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Patrice's story

Patrice grew up with her family in regional Victoria where she attended the local state primary school. She was six years old in the early 1950s when her teacher, Mr Paget, called her up to his desk at the front of the class and ‘massaged’ her under her skirt. Although she knew this was wrong, she didn’t tell her mother about it because she didn’t think she would be believed.

‘Mum never believed anything. I wasn’t a liar. If I was sick she didn’t believe me …

‘I did think it felt nice. And then perhaps that’s another reason I didn’t want to tell Mum, because I might’ve felt guilty. As well as everything else I probably felt guilty, because I probably knew it was wrong.’

Patrice told the Commissioner that in those days, teachers were more feared than parents, which was another barrier to disclosing Paget’s abuse.

‘Teachers were like gods and they had the power. See, I didn’t get hit by my parents. I don’t think my mother was a good mother at all, but she wasn’t a violent mother. I think that you were more scared of your teachers because they could strap you and they did. I mean, they were forever hitting us.’

Patrice doesn’t know if other students were molested by Paget in this manner but does recall later during the year there was a ‘bus rebellion’.

‘Perhaps he molested one of a boy’s sisters or something, because kids never got cheeky with teachers when I was young. But this rebellion in the bus, all the kids seemed to be yelling things at him … I didn’t really know what was going on … I can’t remember what they were saying.’

A short time after the ‘bus rebellion’, Patrice’s mother told her that Paget had been removed from the school for abusing children. She expected her mother would ask if she had been molested by Paget and was prepared to disclose it. But Patrice’s mother finished the conversation without asking, and Patrice never told her. Patrice never found out what happened to Paget.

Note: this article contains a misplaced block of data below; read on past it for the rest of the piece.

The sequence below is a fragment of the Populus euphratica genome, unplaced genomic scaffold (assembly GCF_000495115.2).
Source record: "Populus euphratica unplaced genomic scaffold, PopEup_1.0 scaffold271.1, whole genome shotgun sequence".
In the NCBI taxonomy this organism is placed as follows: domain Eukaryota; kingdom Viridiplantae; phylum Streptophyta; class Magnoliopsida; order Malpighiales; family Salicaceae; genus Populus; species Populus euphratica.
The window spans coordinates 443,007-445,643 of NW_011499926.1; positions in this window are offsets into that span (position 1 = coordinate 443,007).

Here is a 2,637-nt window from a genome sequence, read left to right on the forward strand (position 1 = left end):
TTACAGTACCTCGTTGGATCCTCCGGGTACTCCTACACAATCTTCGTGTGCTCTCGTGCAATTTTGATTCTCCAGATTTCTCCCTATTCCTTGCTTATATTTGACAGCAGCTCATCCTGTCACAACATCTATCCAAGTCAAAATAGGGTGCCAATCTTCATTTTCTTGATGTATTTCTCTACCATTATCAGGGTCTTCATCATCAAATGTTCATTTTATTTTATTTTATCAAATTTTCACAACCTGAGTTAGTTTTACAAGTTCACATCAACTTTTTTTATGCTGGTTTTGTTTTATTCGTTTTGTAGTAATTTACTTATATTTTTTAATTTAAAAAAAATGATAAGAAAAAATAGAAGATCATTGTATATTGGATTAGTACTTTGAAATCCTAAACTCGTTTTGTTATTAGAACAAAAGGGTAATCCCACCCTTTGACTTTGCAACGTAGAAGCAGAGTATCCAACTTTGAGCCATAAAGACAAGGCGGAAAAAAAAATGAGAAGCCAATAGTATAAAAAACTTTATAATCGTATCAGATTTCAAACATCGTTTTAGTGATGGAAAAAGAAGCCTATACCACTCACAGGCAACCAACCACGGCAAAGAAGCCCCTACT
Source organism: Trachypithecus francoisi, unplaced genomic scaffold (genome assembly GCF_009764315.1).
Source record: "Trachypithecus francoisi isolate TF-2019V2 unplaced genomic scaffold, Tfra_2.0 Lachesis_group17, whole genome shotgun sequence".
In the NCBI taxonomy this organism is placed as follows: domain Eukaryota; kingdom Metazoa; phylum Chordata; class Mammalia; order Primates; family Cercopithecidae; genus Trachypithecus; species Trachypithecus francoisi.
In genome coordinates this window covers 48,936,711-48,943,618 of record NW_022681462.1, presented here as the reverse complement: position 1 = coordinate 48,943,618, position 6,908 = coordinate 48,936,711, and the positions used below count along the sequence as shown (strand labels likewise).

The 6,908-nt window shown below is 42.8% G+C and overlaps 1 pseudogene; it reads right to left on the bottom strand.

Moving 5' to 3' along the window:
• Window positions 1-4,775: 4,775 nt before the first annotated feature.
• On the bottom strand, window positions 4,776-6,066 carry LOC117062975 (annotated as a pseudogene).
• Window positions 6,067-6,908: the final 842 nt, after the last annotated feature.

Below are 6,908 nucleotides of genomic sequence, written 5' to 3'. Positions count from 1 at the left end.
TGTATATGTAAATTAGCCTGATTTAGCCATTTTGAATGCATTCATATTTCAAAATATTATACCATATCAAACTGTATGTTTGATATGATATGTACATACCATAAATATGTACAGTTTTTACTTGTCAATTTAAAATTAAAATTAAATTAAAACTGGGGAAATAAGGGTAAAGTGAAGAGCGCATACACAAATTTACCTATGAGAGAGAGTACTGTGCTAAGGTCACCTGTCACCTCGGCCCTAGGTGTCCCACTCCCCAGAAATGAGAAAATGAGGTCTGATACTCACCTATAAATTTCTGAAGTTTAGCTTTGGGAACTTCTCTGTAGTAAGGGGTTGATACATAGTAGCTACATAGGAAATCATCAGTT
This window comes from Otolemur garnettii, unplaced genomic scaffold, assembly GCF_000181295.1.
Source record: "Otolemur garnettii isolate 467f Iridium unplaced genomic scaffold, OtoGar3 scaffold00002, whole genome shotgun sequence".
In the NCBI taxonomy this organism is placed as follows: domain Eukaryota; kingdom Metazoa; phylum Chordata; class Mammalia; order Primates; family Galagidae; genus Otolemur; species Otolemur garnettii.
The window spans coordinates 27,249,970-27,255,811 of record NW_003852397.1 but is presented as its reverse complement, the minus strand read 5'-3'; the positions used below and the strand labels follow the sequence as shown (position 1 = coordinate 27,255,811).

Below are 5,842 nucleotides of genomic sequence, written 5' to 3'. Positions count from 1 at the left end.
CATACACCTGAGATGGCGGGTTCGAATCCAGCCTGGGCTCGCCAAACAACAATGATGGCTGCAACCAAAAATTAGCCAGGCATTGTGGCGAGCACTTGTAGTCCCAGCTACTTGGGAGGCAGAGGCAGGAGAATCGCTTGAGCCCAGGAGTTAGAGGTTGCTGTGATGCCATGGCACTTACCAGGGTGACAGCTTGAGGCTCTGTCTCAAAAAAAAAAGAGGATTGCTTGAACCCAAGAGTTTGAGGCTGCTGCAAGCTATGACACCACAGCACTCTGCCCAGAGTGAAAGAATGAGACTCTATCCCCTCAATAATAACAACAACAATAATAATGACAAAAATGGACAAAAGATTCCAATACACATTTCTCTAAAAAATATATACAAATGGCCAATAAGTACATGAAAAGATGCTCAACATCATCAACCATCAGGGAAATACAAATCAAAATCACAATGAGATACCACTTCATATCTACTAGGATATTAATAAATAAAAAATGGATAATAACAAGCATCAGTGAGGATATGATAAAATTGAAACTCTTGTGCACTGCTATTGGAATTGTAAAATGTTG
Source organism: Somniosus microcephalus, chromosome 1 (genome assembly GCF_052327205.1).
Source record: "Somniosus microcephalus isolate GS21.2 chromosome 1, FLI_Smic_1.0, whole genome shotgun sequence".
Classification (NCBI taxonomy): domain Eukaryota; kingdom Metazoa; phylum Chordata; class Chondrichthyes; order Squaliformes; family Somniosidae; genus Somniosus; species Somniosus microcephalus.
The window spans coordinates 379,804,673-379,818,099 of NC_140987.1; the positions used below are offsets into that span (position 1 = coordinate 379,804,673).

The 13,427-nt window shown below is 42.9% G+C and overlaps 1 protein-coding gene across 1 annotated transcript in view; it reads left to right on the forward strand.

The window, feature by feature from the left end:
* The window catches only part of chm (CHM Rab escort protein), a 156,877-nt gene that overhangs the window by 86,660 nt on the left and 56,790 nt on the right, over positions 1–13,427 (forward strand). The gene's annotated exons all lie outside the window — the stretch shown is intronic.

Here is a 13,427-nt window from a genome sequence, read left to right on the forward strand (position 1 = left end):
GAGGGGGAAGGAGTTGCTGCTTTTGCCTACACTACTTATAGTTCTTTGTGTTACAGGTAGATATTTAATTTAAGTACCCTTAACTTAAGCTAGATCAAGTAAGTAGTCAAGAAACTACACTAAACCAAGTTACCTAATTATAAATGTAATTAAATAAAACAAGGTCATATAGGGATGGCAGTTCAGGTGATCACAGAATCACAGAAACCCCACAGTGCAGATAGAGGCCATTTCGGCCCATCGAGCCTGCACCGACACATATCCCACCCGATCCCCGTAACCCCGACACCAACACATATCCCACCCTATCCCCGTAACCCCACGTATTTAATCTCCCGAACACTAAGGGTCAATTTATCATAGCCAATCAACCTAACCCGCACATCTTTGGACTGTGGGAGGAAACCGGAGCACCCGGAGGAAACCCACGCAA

Some years later, Patrice had another teacher, Mrs Van Der Sang, a very old lady who punished the children by making the girls line up in front of the boys.

‘She’d have you stand up there, and she’d bring the ruler back and just when she’s about to whip it down (you’re facing the boys, mind you) she’d flick up your dress and hit you on the fanny … I didn’t remember it hurting, it was just the humiliation. I didn’t know about kinky things then. I was just humiliated.’

Patrice recalls this happened on more than one occasion, and she frequently witnessed Van Der Sang ‘punishing’ other girls in this manner. It was only in later years it occurred to her ‘I think she got a kinky thrill’.

Patrice did not disclose Paget or Van Der Sang’s abuse until she was in her 30s. She has never made a report to the police but strongly believes that when a perpetrator has been identified, all the children they had contact with should see a counsellor.

‘The whole class should have been asked by a counsellor, every individual child … When something happens they should have to ask all the kids individually. And if they’ve got to have a mother there then I suppose they have to. But I think they’re better off not having a mother [there] … I think to get truthfulness from children you’re better off to talk without the parents there.’

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